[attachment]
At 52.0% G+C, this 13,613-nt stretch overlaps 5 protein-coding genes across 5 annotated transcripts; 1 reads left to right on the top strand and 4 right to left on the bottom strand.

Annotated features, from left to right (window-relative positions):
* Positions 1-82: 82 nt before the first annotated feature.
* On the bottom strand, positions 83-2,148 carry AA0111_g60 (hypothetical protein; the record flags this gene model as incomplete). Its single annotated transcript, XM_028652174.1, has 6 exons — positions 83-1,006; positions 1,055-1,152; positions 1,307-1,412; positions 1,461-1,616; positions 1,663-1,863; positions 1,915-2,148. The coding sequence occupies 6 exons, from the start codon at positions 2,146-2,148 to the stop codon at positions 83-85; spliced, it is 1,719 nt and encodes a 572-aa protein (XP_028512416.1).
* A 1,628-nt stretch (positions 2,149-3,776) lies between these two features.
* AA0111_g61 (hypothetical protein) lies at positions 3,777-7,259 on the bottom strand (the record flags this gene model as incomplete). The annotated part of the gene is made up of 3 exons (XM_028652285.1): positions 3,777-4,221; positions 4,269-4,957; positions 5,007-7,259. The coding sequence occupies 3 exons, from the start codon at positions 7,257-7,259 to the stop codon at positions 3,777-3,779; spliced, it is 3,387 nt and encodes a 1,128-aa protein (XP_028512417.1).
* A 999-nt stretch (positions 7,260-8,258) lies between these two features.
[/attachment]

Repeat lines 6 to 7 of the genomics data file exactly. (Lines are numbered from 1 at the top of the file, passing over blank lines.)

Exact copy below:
* AA0111_g61 (hypothetical protein) lies at positions 3,777-7,259 on the bottom strand (the record flags this gene model as incomplete). The annotated part of the gene is made up of 3 exons (XM_028652285.1): positions 3,777-4,221; positions 4,269-4,957; positions 5,007-7,259. The coding sequence occupies 3 exons, from the start codon at positions 7,257-7,259 to the stop codon at positions 3,777-3,779; spliced, it is 3,387 nt and encodes a 1,128-aa protein (XP_028512417.1).
* A 999-nt stretch (positions 7,260-8,258) lies between these two features.